Using the midpoint of the Vistra zero EBITDA of $475 million by 2026 and a 14 times multiple would result in a total value of $6.65 billion for these projects. As I mentioned earlier, the strategic review we undertook was thorough evaluating multiple scenarios and potential paths to unlock shareholder value. Ultimately, we believe the path we have outlined here today will be the path that will result in the greatest financial reward over time, taking into account risk of execution, cost-effectiveness in economies of scale.

With that, I will now turn the call over to Jim Burke, to discuss our financial results in more detail, Jim.

Jim Burke -- President, and Chief Financial Officer

Thank you, Curt, as shown on slide 12, Vistra delivered strong financial results during the quarter with adjusted EBITDA from ongoing operations of $1.177 billion results that are comparable to our 3rd quarter 2020 financial results, period over period our retail segment results were $205 million higher than 3rd quarter 2020 driven by the realization of our self-help initiatives and the lower cost of goods sold in 2021.

The collective generation segments ended the quarter, $211 million lower than 3rd quarter 2020 driven primarily by the lower realized energy margin in Texas, East, and sunset after a very strong 2020. Turning now to slide 13, we wanted to briefly touch on the momentum we have seen in spark spreads across the markets where we operate.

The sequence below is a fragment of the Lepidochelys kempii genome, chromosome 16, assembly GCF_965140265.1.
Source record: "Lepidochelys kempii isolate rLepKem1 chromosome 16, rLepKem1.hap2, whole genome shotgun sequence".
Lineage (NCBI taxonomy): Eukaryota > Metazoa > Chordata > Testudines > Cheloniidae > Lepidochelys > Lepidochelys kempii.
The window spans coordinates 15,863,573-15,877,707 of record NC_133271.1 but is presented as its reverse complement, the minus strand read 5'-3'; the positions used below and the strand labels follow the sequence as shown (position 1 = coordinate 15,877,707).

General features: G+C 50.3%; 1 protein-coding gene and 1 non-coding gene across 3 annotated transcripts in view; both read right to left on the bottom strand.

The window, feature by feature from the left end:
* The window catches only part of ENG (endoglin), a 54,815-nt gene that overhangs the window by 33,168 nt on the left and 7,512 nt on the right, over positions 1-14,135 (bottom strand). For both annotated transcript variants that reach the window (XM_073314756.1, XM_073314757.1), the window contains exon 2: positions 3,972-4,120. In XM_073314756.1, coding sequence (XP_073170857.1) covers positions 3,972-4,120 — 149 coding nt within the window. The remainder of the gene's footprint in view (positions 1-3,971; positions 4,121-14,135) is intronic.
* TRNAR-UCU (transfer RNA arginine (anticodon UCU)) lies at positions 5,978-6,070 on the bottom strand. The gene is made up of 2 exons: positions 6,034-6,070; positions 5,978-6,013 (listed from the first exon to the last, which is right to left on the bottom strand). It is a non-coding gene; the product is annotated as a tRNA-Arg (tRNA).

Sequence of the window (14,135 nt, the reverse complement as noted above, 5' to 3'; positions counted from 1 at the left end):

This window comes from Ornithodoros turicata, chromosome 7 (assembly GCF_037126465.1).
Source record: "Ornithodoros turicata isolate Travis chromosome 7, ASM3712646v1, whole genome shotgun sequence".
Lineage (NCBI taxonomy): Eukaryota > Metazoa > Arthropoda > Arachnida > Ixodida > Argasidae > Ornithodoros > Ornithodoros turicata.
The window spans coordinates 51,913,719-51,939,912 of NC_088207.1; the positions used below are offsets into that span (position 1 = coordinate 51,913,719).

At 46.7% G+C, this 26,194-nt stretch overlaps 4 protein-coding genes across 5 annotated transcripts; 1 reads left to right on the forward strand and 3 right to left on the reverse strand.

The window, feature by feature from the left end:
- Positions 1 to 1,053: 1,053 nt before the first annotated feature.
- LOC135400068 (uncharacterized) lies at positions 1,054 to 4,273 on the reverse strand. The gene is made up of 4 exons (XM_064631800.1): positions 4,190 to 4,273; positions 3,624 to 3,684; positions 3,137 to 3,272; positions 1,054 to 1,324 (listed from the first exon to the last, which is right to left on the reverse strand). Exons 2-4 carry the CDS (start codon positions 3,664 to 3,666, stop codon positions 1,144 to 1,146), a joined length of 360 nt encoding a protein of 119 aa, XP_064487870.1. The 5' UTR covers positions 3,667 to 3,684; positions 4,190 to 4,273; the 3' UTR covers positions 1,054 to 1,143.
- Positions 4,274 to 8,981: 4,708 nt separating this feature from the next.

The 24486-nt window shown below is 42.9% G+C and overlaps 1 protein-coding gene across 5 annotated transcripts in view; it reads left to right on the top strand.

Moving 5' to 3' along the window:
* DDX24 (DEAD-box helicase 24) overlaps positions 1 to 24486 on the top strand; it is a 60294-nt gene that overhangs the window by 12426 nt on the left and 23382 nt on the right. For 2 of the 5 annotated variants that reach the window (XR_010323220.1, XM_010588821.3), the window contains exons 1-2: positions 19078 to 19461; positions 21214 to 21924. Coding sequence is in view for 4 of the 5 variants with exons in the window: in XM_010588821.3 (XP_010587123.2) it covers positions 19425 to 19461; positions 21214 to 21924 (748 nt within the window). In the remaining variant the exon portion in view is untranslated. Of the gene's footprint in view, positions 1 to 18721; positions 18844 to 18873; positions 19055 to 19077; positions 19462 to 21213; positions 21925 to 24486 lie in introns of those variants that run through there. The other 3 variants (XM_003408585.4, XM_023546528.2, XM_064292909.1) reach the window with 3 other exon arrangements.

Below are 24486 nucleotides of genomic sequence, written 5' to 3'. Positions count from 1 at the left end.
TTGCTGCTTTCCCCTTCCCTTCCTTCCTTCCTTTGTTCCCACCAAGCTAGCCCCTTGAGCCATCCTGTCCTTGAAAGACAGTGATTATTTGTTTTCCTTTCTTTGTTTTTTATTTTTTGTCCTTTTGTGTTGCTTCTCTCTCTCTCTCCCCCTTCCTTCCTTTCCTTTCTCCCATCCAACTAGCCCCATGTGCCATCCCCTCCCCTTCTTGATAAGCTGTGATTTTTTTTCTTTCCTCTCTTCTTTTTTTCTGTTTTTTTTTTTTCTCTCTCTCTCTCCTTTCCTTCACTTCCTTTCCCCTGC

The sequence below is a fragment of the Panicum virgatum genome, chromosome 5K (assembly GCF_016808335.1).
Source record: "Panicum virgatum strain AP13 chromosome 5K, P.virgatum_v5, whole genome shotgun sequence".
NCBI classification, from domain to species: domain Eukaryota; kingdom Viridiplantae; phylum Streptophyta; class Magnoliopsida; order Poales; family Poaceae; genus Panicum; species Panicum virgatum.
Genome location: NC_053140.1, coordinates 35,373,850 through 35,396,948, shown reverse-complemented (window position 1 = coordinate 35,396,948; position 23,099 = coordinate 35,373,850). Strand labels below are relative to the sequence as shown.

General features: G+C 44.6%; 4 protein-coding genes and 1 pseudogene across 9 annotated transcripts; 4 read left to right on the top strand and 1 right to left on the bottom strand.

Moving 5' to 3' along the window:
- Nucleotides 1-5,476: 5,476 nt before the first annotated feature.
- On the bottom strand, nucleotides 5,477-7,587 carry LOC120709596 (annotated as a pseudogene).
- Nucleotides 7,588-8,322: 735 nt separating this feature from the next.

Since September, we've seen a dramatic rise in commodity pricing across the board. As gas prices, power prices, and spark spreads are all climbing higher for 2022 and beyond. This is true in all the markets where we operate. Though, we highlight our 2 largest markets ERCOT and PJM on the slide. As a general rule, Vistra as the company that benefits from higher natural gas price environment as gas units are typically the marginal unit setting the price of power leading to higher overall power prices.

We expect this will benefit us in the outer years where we are less hedged. As of October 31, Vistra is now 27% and 50% hedged in ERCOT and PJM respectively for 2023, we are hedged at relatively similar levels in New York, New England, KISO and MISO as we have taken advantage of the increase. An outright power prices in spark spreads over the last couple of months, which are rising more in line with our fundamental point of view, we expect our commercial team will continue to take advantage of commodity pricing volatility working to position our integrated operations to earn in a relatively stable earnings profile over time.

I'm turning now to slide 14, which provides a more detailed breakdown of our 2022 financial guidance. We believe the illustrative guidance in the range of $3.05 to $3.55 billion adding back the impact of the euro-related bill credits and the year one impact of various NPV positive long-dated retail contracts is the best way to think about the long-term earnings power of this business.

We continue to believe that Vistra will be able to convert a majority of its adjusted EBITDA to adjusted free cash flow before growth. Similarly, our guidance for Ongoing Operations Adjusted Free Cash flow before growth includes the anticipated receipt of securitization proceeds in addition to the other Yuri impacts such as bill credits.